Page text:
Often when persons encounter difficult situations they say "why me?" This is not helpful and will lead to a victim mentality. A pastor once said to someone who had been complaining about difficulties they were having to face: "Why not you? Everyday the world rolls over someone who was just on top the day before." In other words, he was saying: "What makes you immune to the tragedies of life?" God never promised to make Christians immune to cancer, to financial problems, to hardships. In fact, Jesus promised that we would have tribulation or hardship in life.
Instead of asking "why me?" when you face difficulties in life, ask, "What does God want to learn or gain from this situation?" or "What outcome does God want from me in this situation?" Focus on the purpose God has for you, not on the pain you are experiencing. Then along with God’s help, take action to fulfill the purpose God has for you. From the outside, others will see your courage flowing out of you and your actions, because from the inside, you are looking at the prospect of joy at the completion of God’s purpose for you.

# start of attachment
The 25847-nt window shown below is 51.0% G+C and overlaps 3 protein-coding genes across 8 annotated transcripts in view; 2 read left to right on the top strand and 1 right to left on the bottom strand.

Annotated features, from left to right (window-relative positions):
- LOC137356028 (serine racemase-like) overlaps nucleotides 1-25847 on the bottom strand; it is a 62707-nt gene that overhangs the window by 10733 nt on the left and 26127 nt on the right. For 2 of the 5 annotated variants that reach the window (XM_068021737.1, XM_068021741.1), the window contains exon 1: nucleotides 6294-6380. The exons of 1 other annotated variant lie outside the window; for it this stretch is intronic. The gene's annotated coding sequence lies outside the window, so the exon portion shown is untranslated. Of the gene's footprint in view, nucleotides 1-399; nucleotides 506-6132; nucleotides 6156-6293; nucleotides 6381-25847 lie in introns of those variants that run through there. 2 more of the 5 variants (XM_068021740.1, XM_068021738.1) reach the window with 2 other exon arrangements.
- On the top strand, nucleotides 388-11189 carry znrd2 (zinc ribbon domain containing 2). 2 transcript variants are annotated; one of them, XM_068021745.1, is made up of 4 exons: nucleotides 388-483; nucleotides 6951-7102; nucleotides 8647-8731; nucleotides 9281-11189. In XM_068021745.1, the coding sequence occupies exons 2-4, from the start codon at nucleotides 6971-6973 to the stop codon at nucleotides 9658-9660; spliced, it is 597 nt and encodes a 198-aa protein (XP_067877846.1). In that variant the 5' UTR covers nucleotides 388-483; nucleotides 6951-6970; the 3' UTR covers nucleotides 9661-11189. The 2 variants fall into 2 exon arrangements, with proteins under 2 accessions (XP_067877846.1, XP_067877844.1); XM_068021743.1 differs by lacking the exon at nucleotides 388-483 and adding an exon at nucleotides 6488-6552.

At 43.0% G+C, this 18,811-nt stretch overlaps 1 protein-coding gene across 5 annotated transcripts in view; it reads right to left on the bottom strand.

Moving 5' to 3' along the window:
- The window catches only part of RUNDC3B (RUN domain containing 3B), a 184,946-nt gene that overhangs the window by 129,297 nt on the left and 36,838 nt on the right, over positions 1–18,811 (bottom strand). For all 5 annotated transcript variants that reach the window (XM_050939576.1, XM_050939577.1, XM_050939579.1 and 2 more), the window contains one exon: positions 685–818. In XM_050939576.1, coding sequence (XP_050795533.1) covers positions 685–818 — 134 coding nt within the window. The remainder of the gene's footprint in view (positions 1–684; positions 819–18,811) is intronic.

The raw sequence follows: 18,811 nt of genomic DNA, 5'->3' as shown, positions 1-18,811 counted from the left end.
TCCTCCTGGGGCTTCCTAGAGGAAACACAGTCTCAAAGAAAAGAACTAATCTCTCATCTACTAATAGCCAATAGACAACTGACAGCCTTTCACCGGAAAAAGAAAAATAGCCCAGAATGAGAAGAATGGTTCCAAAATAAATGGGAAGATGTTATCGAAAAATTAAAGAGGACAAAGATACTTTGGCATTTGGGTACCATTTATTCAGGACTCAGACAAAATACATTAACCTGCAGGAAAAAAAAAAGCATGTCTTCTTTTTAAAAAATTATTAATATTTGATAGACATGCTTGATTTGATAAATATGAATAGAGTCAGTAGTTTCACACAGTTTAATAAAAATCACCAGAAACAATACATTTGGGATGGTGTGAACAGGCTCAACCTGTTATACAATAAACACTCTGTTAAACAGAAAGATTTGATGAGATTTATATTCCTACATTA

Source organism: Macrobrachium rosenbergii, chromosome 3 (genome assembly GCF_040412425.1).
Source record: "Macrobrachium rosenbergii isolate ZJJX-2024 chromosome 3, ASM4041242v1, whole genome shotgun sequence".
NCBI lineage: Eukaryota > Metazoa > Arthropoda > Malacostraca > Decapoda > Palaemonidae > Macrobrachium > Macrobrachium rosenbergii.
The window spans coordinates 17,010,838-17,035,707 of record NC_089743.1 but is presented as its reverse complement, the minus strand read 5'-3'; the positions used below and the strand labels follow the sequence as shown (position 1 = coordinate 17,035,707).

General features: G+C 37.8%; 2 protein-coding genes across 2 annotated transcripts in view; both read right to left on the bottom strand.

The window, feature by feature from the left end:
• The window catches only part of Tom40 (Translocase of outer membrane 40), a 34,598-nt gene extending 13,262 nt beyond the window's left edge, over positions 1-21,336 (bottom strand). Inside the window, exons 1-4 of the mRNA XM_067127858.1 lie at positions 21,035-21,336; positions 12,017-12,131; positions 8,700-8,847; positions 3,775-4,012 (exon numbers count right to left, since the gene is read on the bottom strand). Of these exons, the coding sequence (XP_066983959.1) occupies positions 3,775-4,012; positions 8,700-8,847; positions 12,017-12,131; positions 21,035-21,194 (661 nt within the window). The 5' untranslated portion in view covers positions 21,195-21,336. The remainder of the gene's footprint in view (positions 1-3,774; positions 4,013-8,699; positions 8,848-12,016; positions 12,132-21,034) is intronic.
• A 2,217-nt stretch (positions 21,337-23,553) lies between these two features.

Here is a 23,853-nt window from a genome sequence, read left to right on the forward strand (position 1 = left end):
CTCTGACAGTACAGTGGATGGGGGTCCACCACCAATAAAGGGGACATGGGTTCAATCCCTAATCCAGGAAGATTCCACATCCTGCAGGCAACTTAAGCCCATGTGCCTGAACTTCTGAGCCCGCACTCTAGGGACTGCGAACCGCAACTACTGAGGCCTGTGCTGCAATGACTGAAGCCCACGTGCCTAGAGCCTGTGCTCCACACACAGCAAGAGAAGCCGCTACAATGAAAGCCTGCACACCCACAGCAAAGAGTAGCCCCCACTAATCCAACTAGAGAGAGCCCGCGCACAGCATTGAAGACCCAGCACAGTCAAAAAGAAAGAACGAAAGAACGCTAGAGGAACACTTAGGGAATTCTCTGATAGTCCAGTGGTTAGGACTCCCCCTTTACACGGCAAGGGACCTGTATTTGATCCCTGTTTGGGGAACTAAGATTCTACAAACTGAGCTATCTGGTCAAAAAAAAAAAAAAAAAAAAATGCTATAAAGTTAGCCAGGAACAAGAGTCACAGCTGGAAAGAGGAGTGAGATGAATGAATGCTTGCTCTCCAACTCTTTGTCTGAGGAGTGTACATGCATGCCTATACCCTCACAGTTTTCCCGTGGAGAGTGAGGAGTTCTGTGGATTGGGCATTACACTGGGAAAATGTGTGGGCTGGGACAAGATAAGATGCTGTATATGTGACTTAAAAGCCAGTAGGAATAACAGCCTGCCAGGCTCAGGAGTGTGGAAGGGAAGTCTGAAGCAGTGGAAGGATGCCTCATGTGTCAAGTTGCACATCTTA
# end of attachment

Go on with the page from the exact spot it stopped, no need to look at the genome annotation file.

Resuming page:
In your prayer, ask God what purpose he has in this hardship?
It may be that God intends for us to be the lesson of God’s love or strength for another.
We may be in our difficulty because our character is being refined.
Maybe only in our weakness can we see God’s strength.
"Courage is knowing that you are indestructible, until God’s work is done in and through you."
When I recall the story of Tommy Hamil I think of courage. He is an American civilian worker who was a POW in Iraq for a period of time and recently escaped. When Tommy talked about his ordeal, it was clear that he had let God be in control, he understood that bad things happened to good people, and he was focusing on outcome. He described trying to escape several times, and failing and he didn’t say "God why have you forsaken me?" He said: "God, I guess you didn’t want me to escape then." When he thought he was going to die, he didn’t say, "Why are you deserting me God?" He said: "I guess this is my time Lord." He was not afraid because God was with him. He tried to stay in constant contact with God’s purpose and that is what gave him courage and kept him alive and brought him home safely.
Courage is something that we all need to grow in, for we will all face situations where doing what we know is right will be difficult, even impossible on our own. In those times, our relationship with God can make a difference in how we conduct ourselves, and it will allow us to grow.
Dear Lord, we honor and remember those courageous men and women who currently serve and who went before us in name of country and loved ones. We ask you to give us strength to be courageous too in whatever way you intend to use us. Amen